However his hang up is odd – and honestly, probably not so odd as it feels – but to us it is odd. He has always offered up a correction when we say that he is our son. I say I have two sons, he tells me I have one son, Braeden. He knows I am his mommy, but if I say “we are your family”, he says, “I have a family in Haiti.” We say “You are going to stay with us forever” and he accepts that – however it is the becoming one with THIS family here in our home, that seems to give him the most brain-wrenching conundrum. It is always matter-of-fact, doesn’t seem emotionally disturbing to him at all – but he is convinced that he has a family in Haiti. He tells me he has a Haitian Mommy, and some days he mentions a daddy. He says he has a brother (as far as we know he does not), and says that he has a family in Haiti, and he does not have a “new family” here.

Today I tried a new course of the conversation and told him in response, “Yes, you do have a Haitian birth mommy who lives in Haiti. Now you have an American Mommy and Daddy and you are our son here forever.” I told him that when he’s 15 like Braeden, I will come up and tuck him in and give him hugs and kisses and pray with him just like I do with Braeden. He didn’t offer up any challenge to it.

It is the oddest thing. It seems to be that he accepts that this is his lot for the duration of his life (and he loves it, don’t get me wrong – he definitely is not unhappy about this “arrangement”), and he is perfectly happy to live with us forever, but there is a definite distinction between US and THEM. THEY (meaning this somewhat fictional “family” in Haiti – that he hasn’t seen since age 3, and probably has only figments of memories from), are his FAMILY, and we are simply…I’m not sure what, exactly. This is where I get confused, and maybe, quite honestly, is where he is also battling his confusion in his 7-year old brain. If you, or his teacher, or his friends were to ask him, “Who is your mommy? Who is your daddy? Who is your family?” I’m 99% sure he would answer, “Laura, Kris,” and then list off the people in our household. However, if I get into a heartfelt, serious conversation with him, and I ask him who his family is, he would probably tell me his family is in Haiti.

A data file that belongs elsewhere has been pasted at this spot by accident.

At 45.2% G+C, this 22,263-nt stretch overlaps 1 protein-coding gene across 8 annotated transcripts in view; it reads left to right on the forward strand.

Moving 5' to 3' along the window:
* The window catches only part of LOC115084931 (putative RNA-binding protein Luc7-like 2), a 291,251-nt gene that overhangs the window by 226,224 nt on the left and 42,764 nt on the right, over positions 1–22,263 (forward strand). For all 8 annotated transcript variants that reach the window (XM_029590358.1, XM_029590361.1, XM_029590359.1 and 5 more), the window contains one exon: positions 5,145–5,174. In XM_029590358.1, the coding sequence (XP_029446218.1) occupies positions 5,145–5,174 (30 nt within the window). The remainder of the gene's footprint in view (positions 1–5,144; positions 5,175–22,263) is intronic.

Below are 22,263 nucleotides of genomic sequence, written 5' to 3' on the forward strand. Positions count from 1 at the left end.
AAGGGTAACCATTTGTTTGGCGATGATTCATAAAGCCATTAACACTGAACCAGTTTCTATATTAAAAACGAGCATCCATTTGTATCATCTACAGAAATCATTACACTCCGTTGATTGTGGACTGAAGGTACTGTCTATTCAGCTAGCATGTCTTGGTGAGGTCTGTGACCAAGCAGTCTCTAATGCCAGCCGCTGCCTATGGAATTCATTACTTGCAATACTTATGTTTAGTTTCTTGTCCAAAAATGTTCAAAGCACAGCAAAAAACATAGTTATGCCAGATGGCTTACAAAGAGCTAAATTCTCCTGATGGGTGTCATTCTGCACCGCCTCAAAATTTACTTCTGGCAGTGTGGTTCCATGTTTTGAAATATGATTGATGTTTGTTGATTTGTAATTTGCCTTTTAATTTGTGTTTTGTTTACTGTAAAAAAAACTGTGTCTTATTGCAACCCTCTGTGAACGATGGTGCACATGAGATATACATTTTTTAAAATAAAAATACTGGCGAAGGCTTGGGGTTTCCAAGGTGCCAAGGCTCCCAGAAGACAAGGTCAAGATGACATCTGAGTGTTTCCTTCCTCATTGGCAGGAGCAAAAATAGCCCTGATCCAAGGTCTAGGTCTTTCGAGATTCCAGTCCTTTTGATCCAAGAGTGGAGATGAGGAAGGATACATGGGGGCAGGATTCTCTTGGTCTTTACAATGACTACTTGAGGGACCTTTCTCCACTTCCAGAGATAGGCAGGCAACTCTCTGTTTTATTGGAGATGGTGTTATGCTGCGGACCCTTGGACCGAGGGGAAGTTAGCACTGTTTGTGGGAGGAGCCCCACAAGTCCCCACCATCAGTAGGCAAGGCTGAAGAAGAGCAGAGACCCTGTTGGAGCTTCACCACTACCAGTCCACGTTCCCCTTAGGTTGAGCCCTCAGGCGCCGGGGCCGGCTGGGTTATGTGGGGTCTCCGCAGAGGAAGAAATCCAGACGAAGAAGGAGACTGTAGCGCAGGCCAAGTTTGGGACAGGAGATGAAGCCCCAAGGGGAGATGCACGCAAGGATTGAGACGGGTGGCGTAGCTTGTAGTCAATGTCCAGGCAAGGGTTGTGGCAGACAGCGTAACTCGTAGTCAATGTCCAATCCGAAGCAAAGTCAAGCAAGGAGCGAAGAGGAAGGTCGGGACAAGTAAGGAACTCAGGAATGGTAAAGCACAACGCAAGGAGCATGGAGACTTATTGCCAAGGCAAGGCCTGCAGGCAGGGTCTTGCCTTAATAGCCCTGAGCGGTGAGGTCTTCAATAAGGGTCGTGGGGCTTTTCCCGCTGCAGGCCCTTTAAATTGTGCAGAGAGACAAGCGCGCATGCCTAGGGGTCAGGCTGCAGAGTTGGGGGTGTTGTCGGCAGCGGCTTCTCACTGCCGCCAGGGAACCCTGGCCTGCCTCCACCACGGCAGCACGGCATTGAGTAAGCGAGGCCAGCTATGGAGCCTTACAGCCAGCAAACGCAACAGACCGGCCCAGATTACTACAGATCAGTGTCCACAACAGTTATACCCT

After almost 4 months home, how do I, as an adoptive mother, process this? I feel like I should be hurting over this confusion, but I think I’m still in this reeling bounce-house of hopping emotion – not really sure how I SHOULD feel. I’m his mommy. But, I will always acknowledge that there is another mommy who loved him in a way I could not – which was to let him go in the hopes that it would be the best thing for him eventually. Praise the LORD this little boy was matched with a solid family structure like ours – but it doesn’t negate the pain of loss that will need to be processed through. I also am very aware that because of the orphanage situation, there is no telling what kind of stories or “line” they told the kids throughout the years after they got relinquished by birth parents or abandoned due to death/illness/other extreme situation. We really don’t know – but I’m sure of one thing – my child was NOT emotionally or verbally prepared for adoption. He was not coached, educated, or taught what was going on, other than that these really happy white people came several times to play with him and bring him treats and toys and wanted to hold him all the time. He knew that eventually he would go live in America with us – and I honestly don’t see him “missing” or acknowledging that he is “missing” the orphanage. He mentions going to “visit” Haiti or asks what time it is in Haiti occasionally, but that’s about it. If Haiti is brought up in conversation, it is 99% of the time because we bring it up. We do our best to keep his heritage and culture “alive” and talked about – because we don’t want him to forget. This is why the family thing is so hard for me, I’m sure. I don’t WANT him to forget his past, to forget his people that he loved and who loved him. I think it is so important for ME to remember all the people in my life who have loved me – I wouldn’t want to take that away from my child. However, what do I do as a Mommy who desperately wants her adoptive son to understand the place he holds now, as a permanent member of THIS family? He’s not a guest, he’s our son. He’s not here on permanent vacation, this is his HOME. How do we truly become his FAMILY without pushing ourselves as a replacement? In his 7-year-old mind, he hasn’t LOST anything – he’s simply in a different world, a parallel universe – one where he can have this cool Americanized experience, grow up to be a Police Officer (yes, that is what he wants to be…make a mama proud!), earn allowance every week and play soccer on a team – (more importantly to him, SCORE GOALS!). His other universe still exists for him – I think as I process this in black and white I’m understanding that it’s okay with me for now. I don’t want to replace his birth mom – I can’t. I didn’t carry him in my belly for 9 months, I didn’t nurse him or teach him to walk, I didn’t cut my very heart out by making the most selfless decision possible and let him go, signing my name on the dotted line that I was no longer the responsible party for his little being. Regardless of whether I could have or could not have done all those things that she did – the bottom line is I didn’t. So I can never be an adequate replacement Mommy. I think that’s hard for me. I think sometimes I think I want to be the only Mommy, and that I probably feel a little threatened that he isn’t willing to just let me have my larger-than-life moment of Mommy Glory and be the ONLY mommy.